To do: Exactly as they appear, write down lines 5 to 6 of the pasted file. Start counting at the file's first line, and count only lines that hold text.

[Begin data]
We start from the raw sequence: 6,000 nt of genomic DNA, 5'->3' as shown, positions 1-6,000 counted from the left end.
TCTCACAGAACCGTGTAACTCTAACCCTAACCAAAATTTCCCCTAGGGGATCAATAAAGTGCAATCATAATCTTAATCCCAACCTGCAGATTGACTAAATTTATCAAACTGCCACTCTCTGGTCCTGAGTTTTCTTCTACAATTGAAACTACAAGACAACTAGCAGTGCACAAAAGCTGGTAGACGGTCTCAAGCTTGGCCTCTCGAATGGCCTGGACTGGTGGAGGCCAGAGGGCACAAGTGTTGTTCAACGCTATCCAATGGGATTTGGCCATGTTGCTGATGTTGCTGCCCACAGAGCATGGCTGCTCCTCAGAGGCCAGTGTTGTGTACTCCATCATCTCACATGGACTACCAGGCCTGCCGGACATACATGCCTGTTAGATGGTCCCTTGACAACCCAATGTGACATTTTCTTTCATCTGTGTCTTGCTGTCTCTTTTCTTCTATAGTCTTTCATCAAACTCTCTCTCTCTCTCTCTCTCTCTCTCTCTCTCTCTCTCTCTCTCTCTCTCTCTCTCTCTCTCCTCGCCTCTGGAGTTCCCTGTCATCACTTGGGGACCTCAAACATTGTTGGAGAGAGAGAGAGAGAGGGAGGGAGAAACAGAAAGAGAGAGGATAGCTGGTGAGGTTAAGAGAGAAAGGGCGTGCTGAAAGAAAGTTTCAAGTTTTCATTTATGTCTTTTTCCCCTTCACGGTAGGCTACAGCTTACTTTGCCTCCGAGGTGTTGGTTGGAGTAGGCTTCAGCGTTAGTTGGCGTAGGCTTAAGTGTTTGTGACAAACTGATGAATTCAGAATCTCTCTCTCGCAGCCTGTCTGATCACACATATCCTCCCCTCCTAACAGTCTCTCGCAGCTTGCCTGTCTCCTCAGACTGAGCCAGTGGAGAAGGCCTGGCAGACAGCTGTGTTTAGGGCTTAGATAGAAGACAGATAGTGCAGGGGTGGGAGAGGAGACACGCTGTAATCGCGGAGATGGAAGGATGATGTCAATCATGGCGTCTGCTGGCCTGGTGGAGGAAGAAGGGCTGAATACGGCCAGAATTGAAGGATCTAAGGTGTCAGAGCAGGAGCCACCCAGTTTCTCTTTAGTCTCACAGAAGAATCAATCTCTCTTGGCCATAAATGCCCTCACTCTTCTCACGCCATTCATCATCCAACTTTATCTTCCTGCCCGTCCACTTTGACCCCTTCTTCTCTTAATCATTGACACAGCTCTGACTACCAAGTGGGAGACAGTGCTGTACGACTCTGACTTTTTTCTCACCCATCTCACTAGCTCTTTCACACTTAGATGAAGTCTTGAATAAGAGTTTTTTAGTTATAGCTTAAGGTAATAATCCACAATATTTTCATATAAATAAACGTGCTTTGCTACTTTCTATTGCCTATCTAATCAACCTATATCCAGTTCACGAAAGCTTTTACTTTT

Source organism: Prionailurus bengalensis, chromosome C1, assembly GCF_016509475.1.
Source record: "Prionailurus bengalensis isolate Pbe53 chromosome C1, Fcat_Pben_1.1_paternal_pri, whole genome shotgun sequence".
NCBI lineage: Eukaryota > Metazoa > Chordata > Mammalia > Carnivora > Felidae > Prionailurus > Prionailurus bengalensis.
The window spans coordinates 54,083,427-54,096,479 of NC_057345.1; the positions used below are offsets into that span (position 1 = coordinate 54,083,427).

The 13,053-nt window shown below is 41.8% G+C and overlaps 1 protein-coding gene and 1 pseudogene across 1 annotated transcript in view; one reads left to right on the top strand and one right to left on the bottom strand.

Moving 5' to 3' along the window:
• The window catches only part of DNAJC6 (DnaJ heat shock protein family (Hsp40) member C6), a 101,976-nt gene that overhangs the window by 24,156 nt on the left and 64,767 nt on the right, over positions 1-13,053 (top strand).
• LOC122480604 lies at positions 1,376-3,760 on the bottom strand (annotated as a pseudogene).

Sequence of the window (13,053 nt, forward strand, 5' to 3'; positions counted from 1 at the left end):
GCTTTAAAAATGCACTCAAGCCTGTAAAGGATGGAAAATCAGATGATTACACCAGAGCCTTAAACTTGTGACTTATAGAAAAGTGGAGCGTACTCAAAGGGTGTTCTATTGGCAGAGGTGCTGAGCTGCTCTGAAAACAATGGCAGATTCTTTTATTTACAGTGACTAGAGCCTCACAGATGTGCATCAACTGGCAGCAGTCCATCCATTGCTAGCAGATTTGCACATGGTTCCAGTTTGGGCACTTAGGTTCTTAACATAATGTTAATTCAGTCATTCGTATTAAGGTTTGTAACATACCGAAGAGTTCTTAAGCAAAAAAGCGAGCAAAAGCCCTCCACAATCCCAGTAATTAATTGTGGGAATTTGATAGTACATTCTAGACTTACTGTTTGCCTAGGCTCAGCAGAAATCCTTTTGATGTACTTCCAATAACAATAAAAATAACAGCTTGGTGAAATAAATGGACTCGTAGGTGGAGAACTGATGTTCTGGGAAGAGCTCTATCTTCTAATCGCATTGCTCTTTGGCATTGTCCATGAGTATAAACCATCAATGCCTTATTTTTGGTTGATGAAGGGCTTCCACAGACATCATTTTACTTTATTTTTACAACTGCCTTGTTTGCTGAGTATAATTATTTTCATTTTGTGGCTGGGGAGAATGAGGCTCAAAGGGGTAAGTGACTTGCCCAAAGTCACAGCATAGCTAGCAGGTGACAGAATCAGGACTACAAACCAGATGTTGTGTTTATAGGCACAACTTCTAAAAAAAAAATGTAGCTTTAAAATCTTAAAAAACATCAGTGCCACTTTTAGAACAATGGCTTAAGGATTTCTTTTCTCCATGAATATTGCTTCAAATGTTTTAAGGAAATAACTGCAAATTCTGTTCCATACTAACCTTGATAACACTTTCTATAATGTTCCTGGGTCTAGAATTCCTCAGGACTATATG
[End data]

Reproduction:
NCBI lineage: Eukaryota > Metazoa > Chordata > Mammalia > Carnivora > Felidae > Prionailurus > Prionailurus bengalensis.
The window spans coordinates 54,083,427-54,096,479 of NC_057345.1; the positions used below are offsets into that span (position 1 = coordinate 54,083,427).